Background and history of Australian solar data
The earliest solar radiation data produced for Australia came from the CSIRO in the mid-1960s. Named after their author, the Spencer Tables used completely clear skies to calculate irradiation levels for architectural and engineering surfaces.
By contrast, the data used for the first four editions of the Australian Solar Radiation Data Handbook (ASRDH) are all statistical values (long-term means and frequencies of occurrence) that account for the reduction, particularly in beam radiation, caused by actual transient cloud and turbidity conditions.
Early editions used an isotropic sky model where the diffuse radiation came uniformly from the full hemisphere of the sky. The reality of the sky being much brighter around the sun meant that the tabulated values for northerly windows and roofs were 20 per cent greater than old models had suggested.Article continues below…
A fully revised Third Edition was published by the Energy Research and Development Corporation (ERDC) in Canberra, incorporating the best available anisotropic sky algorithms for interpreting global, diffuse and direct solar measurements into the required architectural and design tables for a wide range of fixed and sun tracking surfaces.
The edition incorporated isorad (contour) maps of capital city hinterlands, prepared from satellite measurements of reflected radiation used to infer how much was reaching the ground anywhere over the Australian land mass. This provided site-specific information for the first time for approximately 100 km in every direction from the city centres.
Unfortunately, the Third Edition had to re-use the much less reliable pre-1986 data from the Australian Climate Data Bank. Industry pressure eventually convinced the Federal Government that this was unsatisfactory – especially for Adelaide, Brisbane, Canberra and Sydney, which each had only three years’ worth of solar records in 1986. Subsequently, substantial inroads were made into the enhancement of the accuracy of solar measurement at the BOM, despite constrained funding support.
A major enhancement project for the ASRDH commenced in July 2002 under a grant from the Australian Greenhouse Office’s Renewable Energy Industry Development Program and was completed by the end of 2005.
Optimal solar radiation data
The competitiveness of solar system design is constrained by the accuracy and reliability of the designed output. The more precision that is available in calculations, the less conservative and expensive the solar system can be designed to meet a known energy demand.
Seasonal and diurnal patterns are important in determining the value of the output for grid-connected systems and storage sizing for stand-alone systems.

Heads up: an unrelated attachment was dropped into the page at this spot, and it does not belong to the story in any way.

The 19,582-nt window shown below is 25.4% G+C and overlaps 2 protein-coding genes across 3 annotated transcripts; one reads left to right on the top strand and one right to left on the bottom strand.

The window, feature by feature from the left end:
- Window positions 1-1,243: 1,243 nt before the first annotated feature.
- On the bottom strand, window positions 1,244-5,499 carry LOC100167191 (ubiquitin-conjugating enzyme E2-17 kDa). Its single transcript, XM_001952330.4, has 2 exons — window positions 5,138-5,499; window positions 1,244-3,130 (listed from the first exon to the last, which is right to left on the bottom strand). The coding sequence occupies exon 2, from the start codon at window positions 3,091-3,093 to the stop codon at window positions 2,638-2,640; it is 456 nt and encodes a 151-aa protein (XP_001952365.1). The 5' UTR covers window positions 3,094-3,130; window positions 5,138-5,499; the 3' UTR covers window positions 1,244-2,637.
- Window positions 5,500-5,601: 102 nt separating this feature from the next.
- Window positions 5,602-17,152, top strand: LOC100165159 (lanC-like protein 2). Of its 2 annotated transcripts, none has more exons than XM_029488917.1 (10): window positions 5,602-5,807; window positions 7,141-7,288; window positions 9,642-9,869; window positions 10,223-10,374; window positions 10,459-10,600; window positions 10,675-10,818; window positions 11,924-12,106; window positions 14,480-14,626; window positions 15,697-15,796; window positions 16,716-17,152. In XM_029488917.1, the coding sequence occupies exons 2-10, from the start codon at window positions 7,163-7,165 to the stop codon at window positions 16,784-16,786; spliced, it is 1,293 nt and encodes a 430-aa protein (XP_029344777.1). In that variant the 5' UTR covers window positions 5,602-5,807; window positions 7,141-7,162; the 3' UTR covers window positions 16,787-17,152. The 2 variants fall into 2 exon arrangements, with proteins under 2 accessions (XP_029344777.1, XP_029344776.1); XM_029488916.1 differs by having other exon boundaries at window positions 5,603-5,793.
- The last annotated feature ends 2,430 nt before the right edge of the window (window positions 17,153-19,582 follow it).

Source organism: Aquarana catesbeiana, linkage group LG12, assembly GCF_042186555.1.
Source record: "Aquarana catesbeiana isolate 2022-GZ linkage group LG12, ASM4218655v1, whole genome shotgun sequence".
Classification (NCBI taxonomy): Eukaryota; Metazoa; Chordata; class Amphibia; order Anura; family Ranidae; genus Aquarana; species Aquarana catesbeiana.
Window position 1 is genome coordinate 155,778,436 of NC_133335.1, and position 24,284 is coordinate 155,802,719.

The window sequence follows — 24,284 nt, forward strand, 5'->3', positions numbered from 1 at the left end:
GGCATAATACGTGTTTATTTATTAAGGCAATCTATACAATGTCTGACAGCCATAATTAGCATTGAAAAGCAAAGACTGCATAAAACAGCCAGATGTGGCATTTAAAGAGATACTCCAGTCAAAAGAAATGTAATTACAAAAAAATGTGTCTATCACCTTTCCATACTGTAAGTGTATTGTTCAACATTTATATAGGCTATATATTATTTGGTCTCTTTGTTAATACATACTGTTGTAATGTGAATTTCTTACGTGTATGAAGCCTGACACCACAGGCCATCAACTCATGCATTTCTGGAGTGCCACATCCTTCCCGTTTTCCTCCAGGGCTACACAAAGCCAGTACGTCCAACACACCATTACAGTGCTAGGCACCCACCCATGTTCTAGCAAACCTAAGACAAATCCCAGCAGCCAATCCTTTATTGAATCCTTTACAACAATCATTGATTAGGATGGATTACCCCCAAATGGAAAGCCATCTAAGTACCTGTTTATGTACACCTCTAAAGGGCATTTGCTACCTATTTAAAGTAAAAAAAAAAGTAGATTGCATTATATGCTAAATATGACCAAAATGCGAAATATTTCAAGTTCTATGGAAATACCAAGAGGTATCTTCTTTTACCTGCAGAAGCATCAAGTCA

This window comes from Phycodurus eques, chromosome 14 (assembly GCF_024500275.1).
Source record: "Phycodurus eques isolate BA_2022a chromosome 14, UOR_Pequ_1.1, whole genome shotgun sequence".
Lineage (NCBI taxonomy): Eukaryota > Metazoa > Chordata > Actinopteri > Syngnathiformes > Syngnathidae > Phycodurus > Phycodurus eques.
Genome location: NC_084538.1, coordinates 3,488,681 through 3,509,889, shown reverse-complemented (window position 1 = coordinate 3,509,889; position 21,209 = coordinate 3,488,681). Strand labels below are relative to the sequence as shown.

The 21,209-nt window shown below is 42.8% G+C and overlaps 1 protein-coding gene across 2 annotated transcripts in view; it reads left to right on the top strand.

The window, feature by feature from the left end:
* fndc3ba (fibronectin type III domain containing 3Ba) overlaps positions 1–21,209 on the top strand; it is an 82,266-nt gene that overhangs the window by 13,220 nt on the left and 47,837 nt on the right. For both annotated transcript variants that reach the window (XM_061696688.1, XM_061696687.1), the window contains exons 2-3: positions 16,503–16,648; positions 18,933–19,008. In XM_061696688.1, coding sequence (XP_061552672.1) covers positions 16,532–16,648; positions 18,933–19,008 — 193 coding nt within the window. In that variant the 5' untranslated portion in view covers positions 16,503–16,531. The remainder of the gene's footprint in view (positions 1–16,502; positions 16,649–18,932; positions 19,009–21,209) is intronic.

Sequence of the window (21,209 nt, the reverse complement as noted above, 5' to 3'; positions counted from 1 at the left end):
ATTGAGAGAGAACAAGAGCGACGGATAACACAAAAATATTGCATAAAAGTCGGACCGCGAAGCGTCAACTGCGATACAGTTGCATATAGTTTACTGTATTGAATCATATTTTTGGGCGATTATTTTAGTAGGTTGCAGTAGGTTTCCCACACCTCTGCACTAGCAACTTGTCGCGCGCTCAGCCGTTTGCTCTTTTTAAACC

Clean and accurate sun-tracking instruments are crucial, and redundant measurement is a technique of quality assurance commonly undertaken. Here, there are usually coincidental measurements of global, diffuse and direct-beam, along with solar altitude a°. These readings can then be compared with the trigonometric function: Global = Diffuse + (Direct Beam) x Sin a°.
Wherever that equation produces a dissonance, the cause needs to be identified and the data and the instruments adjusted accordingly.
New data sources
In 2010, the BOM released gridded global horizontal irradiance (GHI) and direct normal irradiance (DNI) data, in watts per square metre. This hourly data accounts for virtually the whole of Australia, and is derived from satellite imagery processed by the BOM.
The Exemplary Australian Solar Energy Atlas (EASEA) was developed to visualise the GHI and DNI data on a computer screen. Further, the extraction of time series for individual locations was perfected so as to allow the extraction of hourly data, with the data interpolated minute-by-minute to values at exactly on-the-hour local standard time.
Two data sources – the GHI and DNI hourly data released by BOM and a ‘clear sky’ model and data – provide the foundations for ASRDH Fifth Edition.
While the newest edition of the ASRDH covers nearly 100 sites, there is no longer any practical constraint on the number that can be treated this way except for the limitations on the number of BOM sites (over 1,000) from which the surface data can be accessed to generate the complementary values published for the non-solar weather elements.
Comprehensive tools to describe Australia’s solar resource can be seen to serve as an upgrade to the current solar radiation resource stream, with the purpose of reducing the uncertainty in plant peak and average output estimation and benchmarking by increasing the number of sites.
As such, they represent a key underpinning of the expansion of solar and other renewable energy infrastructure investments now being planned.